The general vision of e-mobility in recent years was followed at the end of 2010 by a new level of objectivity in the discussion on the electrification of the powertrain. Policymakers and the general public are increasingly better informed about the opportunities and challenges presented by e-mobility and are following the strategy communicated by Volkswagen of coexistence between different powertrain concepts: while carbon-neutral mobility is the future, electric drives and conventional combustion engines will continue to exist side by side for several more decades.
This coexistence of powertrain concepts will be accompanied by a steady increase in the share of carbon-neutral fuels, either in the form of power for electric vehicles generated from renewable energy sources or in the form of carbon-neutral biofuels – for example from plant residue or straw (biomass), the latter being used in conventional combustion engines that are progressively becoming more efficient.
The Group’s successful TSI, TFSI and TDI engines, ideally combined with our innovative dual clutch gearboxes (DSG), provide an excellent starting point for the continuing electrification of our vehicle fleet.
In spring 2010, Volkswagen impressed the world with its expertise in this field when it unveiled the Touareg Hybrid, the first fully off-road hybrid SUV worldwide. The combination of a highly efficient 3.0 l V6 TSI engine and an electric engine with an output of 38 kW (52 PS) reduces fuel consumption to just 8.2 l per 100 km with CO2 emissions of only 193 g per km (combined)* – outstanding values for a vehicle in this class. Hybrid versions of the Golf, the new Jetta, the Audi Q5 and the Audi A8 will shortly be launched, and there are other projects in the pipeline.
The road to pure e-mobility, a key component of the Group’s forward-looking fuel and powertrain strategy, is already clearly marked. In June 2010, the Volkswagen Passenger Cars brand presented the prototype of the Golf blue e-motion – a vehicle run solely on electricity with a range of around 150 km that does not require customers to make any concessions as regards safety, comfort and suitability for everyday use. Beginning with fleet trials starting in 2011, Volkswagen will usher in the age of pure e-mobility in the Group in 2013, taking the electric car out of the niche and bringing it to the mass market. This will kick off with the rollout of the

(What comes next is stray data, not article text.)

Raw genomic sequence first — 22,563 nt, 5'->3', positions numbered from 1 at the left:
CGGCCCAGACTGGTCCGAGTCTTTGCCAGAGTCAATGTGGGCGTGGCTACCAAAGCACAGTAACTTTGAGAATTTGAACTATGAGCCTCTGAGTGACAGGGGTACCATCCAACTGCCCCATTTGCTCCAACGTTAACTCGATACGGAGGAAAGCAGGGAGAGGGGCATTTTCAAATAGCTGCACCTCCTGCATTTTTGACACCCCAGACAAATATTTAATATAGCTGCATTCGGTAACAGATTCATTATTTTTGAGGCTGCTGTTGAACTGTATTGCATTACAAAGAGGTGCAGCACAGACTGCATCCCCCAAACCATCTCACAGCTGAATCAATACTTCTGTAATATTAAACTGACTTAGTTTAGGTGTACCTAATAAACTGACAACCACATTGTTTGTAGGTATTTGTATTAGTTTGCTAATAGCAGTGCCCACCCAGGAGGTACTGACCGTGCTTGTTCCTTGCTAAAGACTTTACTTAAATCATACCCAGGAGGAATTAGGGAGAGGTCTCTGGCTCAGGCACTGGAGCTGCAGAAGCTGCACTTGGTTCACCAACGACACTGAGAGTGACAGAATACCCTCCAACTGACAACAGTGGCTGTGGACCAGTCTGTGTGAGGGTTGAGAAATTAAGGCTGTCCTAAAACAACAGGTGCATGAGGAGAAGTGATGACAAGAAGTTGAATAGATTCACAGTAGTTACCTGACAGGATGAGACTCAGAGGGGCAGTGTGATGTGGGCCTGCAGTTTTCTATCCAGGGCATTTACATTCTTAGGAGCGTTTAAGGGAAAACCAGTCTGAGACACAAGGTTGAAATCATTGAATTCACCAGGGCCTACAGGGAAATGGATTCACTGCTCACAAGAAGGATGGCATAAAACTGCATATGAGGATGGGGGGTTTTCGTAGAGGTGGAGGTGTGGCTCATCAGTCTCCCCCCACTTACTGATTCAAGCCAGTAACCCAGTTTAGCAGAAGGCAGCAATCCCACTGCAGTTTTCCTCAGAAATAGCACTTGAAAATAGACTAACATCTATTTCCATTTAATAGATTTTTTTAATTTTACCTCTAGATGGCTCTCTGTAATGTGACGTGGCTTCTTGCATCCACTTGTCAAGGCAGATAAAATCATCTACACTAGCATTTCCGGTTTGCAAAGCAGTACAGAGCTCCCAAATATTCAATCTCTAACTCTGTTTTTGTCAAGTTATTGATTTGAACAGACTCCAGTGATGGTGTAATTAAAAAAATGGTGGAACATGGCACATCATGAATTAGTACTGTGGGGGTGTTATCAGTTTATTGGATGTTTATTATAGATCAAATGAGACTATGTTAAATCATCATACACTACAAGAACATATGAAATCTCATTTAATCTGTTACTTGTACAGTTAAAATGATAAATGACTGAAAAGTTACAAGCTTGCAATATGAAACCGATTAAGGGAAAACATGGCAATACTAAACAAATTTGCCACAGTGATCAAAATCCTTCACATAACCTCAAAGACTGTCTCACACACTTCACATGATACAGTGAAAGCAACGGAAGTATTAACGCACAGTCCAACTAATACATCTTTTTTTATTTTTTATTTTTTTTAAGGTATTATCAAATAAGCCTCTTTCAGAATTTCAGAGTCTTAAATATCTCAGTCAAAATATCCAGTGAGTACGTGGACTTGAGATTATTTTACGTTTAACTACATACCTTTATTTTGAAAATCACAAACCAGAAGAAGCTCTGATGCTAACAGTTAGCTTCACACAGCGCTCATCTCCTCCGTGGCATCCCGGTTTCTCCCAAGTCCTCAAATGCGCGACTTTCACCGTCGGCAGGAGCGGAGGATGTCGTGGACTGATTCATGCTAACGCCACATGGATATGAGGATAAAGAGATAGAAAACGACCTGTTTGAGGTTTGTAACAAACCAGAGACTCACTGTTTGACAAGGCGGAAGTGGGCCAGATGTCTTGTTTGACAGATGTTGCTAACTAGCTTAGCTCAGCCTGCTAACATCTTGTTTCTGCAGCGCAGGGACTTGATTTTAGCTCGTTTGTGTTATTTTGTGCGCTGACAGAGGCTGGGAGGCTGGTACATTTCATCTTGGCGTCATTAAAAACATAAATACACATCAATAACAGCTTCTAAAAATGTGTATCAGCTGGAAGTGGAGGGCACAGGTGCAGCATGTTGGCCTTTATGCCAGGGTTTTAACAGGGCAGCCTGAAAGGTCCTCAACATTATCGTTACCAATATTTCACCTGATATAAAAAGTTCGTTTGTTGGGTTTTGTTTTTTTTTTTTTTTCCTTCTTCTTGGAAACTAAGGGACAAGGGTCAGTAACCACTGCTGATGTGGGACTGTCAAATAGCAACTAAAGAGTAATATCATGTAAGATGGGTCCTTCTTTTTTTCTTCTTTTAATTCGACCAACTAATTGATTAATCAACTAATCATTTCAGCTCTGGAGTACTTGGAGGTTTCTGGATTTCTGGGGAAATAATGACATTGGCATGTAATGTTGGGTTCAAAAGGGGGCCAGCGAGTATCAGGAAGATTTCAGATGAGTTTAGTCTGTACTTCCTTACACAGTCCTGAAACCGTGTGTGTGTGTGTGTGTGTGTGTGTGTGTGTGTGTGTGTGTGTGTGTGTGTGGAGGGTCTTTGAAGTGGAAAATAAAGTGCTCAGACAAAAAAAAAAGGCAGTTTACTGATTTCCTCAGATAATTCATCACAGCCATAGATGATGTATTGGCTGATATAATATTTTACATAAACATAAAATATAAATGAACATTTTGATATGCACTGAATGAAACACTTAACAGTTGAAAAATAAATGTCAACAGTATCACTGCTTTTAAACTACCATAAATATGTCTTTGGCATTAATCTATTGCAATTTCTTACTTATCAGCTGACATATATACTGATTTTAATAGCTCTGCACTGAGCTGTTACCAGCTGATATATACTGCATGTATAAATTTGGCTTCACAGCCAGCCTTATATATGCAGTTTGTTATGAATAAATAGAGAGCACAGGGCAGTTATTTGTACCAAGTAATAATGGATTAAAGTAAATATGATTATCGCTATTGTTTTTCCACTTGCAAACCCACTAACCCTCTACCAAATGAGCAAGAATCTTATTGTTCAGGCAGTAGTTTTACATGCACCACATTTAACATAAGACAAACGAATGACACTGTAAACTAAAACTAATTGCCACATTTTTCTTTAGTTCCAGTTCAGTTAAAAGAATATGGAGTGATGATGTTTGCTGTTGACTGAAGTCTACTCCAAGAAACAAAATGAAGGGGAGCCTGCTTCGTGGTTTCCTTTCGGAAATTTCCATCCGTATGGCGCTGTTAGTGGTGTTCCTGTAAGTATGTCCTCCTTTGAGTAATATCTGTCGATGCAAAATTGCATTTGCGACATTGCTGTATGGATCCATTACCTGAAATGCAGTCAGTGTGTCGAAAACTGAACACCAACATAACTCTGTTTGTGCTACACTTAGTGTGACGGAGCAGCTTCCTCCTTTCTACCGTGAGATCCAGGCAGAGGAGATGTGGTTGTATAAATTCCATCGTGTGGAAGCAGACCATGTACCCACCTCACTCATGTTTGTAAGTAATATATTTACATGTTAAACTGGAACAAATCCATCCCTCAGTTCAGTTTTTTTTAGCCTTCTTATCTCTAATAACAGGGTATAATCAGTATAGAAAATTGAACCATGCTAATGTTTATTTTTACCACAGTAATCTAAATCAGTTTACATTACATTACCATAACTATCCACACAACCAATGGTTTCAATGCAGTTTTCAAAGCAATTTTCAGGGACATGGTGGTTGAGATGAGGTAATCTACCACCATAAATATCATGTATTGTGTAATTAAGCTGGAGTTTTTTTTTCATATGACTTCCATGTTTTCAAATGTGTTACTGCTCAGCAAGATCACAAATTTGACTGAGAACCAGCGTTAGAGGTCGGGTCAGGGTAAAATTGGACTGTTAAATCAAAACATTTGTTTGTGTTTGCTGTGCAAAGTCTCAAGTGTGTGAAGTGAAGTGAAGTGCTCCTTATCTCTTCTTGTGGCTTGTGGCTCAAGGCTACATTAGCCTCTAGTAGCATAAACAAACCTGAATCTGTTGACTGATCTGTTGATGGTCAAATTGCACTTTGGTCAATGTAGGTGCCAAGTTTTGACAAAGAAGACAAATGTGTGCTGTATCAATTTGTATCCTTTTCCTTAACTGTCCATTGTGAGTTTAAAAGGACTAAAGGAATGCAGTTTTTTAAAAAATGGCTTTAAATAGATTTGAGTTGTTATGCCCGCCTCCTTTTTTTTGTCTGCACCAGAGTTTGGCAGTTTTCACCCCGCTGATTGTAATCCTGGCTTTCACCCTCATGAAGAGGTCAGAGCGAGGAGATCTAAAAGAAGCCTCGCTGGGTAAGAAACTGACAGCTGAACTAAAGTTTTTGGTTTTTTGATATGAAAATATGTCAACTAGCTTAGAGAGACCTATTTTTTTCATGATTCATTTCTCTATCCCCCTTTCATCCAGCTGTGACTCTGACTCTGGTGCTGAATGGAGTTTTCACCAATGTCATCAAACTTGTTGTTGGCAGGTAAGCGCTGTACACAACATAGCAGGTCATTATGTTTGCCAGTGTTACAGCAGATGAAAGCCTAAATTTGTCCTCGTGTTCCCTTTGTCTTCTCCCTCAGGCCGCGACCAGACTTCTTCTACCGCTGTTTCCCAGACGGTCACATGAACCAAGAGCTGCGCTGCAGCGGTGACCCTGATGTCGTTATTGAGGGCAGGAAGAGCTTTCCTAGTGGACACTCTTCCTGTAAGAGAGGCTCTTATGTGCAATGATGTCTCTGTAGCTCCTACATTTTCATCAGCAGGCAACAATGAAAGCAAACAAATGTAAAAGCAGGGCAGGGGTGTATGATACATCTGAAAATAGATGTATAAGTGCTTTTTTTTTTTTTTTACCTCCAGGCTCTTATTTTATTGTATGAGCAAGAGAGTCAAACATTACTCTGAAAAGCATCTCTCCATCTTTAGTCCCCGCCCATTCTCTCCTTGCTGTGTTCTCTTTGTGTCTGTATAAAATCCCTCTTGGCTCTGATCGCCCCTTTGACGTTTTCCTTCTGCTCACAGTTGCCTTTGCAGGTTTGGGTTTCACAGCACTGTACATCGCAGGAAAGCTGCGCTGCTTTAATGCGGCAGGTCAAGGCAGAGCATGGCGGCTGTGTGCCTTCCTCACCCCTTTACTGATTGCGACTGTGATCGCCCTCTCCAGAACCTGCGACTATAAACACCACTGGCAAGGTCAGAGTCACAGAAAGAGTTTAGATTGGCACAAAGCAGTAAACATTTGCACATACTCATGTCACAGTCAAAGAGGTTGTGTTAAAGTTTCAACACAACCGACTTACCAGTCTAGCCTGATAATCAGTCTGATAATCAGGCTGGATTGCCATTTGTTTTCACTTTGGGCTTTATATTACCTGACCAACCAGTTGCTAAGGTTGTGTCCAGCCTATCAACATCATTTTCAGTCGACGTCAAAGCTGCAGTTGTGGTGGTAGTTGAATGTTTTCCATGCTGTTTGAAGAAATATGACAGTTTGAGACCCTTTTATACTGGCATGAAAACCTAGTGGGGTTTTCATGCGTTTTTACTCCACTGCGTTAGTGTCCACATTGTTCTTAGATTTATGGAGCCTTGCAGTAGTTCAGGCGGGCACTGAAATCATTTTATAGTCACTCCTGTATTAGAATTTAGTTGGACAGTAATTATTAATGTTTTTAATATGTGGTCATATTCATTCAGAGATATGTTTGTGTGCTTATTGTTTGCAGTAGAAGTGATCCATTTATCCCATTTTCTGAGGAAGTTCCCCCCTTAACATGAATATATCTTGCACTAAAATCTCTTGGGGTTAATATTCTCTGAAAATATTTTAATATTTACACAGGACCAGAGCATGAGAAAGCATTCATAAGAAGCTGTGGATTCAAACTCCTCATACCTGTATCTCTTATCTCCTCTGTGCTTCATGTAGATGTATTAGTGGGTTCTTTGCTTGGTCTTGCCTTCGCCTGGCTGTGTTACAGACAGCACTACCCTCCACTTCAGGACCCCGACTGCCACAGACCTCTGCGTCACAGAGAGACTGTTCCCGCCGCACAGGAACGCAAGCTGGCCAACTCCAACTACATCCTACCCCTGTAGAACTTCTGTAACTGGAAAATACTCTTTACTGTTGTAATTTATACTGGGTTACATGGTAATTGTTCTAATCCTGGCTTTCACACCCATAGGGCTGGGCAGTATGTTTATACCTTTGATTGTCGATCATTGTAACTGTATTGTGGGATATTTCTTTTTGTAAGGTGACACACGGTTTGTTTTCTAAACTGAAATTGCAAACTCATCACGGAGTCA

The strategy for e-mobility at Audi is also clearly defined. Similar to the Golf blue
THE ROAD TO CARBON-NEUTRAL MOBILITY
Efforts to make conventional combustion engines more efficient were also a major focus of engine development activities last year. We believe that in growth markets, e.g. Russia, India and the Far East, combustion engines will continue to provide the basis for responsible use of sustainable, forward-looking mobility in the medium term. So that it can effectively meet the challenges of the future, the Volkswagen Group has started developing a whole new generation of petrol and diesel engines. The refinement of technologies such as variable valve timing, intelligent thermal management, requirements-based control of auxiliary units and minimization of mechanical and energy loss provide the potential to increase the efficiency of both diesel and petrol engines by up to 15% in the coming years. Volkswagen is working very hard on these areas.
Substantial savings can already be made by combining efficient conventional drives and vehicle-related measures such as rolling resistance-optimized tires or aerodynamic measures, as shown by the Group’s efficiency models marketed by the Volkswagen Passenger Cars brand under the name BlueMotion, as GreenLine models at Škoda and as ECOMOTIVE models at SEAT. Efficiency technologies are also being used in series production at Audi. The Group’s portfolio currently includes 220 model variants with carbon emissions below 130 g per km, while 20 model variants actually emit less than 100 g of CO2 per km. The Polo BlueMotion* is the most environmentally friendly five-seater in the world with carbon emissions of 87 g per km. The sixth generation Passat BlueMotion, which is powered by a 1.6 l TDI engine, traveled 2,463 km on just one tank of fuel, an achievement that was entered in the Guinness Book of Records.
We made significant advances in the area of gearbox development as well: the seven-gear direct shift gearbox (DSG) introduced in 2010 for the first time in the new Multivan/Transporter is now also being used in the Tiguan and in the Audi TT-RS. Volkswagen’s direct shift gearboxes marry comfort, sportiness and fuel efficiency in a unique way. They are as suitable for four-wheel drives as they are for high engine torques of up to 500 Nm and for sporty vehicle concepts – the latest DSG clearly demonstrates that Volkswagen is the unchallenged leader in the field of gearbox development.